The next few weeks and months for those interested in cell phones, computers and gadgets of all shapes and sizes is going to center on Apple, not surprising given all the hype, pomp and circumstance surrounding the iPhone 7, the latest smart phone from the brand that is rumored to be better than, well, the 6.

But the discussion about Apple at the moment isn’t just about the smart phone on the horizon but also the company as a whole now that it has been half a decade since the new CEO of Apple took over in place of the late Steve Jobs.

New CEO, Tim Cook, is by all accounts the opposite of Jobs, and that is a good and bad thing for Apple. Those who judge Cook and his tenure do so based on two main objectives: sales and service (not just customers by how Cook carries himself as the head honcho of one of the greatest brands in the world).

If you look at Cook from those two elements, Apple is in more than just capable hands. They’re being guided by a gem of a human being both for his charitable works and his legitimate nice guy persona.

The cell phone business was good for Apple, too, as the profits of the iPhone 6s can’t be ignored. They were record setting and that was on the watch of Cook during his current regime as Apple’s main man and face of the company.

Where most struggle to quantify Cook and the “new” Apple is in the innovation category. You could argue that Cook took over a company that had been groundbreaking and has now turned into just another recognizable player in the cell phone market or computer industry, rather than the frontrunner.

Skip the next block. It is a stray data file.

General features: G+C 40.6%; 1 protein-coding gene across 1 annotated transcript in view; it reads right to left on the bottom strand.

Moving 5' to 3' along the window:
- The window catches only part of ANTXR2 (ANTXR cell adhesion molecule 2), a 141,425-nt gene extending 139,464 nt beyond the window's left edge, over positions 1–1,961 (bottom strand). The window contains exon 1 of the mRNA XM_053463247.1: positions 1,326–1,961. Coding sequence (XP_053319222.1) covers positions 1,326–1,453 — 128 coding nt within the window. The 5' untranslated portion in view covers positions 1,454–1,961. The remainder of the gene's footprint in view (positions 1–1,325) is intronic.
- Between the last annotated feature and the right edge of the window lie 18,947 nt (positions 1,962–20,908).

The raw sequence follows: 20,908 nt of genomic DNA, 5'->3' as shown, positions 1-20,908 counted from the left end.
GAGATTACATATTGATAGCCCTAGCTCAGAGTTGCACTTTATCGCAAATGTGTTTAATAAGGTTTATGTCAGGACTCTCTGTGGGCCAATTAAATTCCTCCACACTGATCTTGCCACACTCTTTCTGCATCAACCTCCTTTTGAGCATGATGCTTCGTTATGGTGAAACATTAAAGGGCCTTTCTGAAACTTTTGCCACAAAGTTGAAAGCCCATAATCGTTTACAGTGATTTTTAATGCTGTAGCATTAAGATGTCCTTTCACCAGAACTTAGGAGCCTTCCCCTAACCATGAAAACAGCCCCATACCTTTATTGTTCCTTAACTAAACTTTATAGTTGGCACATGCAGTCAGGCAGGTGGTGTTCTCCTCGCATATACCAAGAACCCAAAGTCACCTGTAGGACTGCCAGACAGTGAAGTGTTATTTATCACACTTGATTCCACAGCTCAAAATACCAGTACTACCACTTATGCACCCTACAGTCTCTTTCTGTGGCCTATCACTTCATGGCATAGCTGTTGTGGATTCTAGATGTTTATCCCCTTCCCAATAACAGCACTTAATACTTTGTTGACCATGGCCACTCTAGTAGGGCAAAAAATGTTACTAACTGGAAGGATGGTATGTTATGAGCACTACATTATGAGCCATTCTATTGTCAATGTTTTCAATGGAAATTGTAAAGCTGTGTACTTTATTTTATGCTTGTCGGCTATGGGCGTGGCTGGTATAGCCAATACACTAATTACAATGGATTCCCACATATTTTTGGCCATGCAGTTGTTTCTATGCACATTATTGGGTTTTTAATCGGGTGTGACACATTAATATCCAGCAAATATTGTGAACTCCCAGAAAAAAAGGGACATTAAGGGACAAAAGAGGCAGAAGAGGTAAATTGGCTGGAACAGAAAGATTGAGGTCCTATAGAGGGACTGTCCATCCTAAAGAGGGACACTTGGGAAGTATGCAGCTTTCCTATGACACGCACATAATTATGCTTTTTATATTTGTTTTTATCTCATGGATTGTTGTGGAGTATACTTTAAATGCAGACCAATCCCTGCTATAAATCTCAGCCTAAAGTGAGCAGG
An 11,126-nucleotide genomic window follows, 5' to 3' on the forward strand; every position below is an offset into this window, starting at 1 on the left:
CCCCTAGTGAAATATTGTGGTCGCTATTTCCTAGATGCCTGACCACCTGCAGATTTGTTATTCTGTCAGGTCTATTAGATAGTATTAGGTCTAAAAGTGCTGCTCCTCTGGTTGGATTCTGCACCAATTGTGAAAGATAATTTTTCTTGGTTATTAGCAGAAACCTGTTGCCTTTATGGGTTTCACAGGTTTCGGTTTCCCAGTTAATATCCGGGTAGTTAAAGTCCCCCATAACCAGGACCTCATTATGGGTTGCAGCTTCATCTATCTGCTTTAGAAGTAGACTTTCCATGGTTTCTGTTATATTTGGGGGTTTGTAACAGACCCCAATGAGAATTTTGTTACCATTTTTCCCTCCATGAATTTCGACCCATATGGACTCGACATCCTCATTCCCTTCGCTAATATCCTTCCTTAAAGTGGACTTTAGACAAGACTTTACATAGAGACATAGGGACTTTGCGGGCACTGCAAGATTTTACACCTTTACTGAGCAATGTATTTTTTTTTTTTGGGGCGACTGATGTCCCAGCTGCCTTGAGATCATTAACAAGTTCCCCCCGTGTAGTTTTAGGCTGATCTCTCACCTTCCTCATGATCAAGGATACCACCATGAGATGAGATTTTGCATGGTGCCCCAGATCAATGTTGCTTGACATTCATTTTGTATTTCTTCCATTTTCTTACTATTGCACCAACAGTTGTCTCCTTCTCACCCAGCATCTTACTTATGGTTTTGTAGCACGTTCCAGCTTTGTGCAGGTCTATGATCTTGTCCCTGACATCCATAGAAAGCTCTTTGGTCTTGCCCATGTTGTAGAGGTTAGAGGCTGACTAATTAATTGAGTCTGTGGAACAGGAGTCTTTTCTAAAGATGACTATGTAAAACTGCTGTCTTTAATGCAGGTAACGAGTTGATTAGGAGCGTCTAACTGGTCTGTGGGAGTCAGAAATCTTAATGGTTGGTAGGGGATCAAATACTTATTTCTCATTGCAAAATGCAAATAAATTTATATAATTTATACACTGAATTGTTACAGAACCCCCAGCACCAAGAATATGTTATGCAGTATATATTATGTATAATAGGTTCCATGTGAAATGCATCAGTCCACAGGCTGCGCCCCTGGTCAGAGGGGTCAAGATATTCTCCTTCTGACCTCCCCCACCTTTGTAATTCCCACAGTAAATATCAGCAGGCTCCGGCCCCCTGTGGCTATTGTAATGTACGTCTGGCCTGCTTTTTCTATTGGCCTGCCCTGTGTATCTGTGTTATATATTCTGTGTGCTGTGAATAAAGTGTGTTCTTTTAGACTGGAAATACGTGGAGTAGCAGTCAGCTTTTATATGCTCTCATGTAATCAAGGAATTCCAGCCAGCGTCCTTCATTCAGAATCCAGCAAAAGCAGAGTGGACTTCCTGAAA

Simply put, Jobs created products that didn’t exist to the eyes of the consumer. Cook is just tweaking what already existed. Think of it like the inventor of the car versus the person who puts gas in it to make it run. No pun intended but that’s like Apples versus oranges and then some.

While experts agree that Apple feels like it is on auto pilot and the absence of Jobs took the company from revolutionary to rudimentary, Cook is doing a fine job with what he’s being asked to do: manage the store that was built long ago.

That’s not a bad job if you can get it, and Cook isn’t doing a bad job, either. He’s just not changing the game that his predecessor did, but honestly who can?

If Cook has an ace up his sleeve or Apple has one last gasp in the chamber, then so be it, but for now, they’re exactly where you’d expect them to be: relevant, renowned and running with the rest of the pack.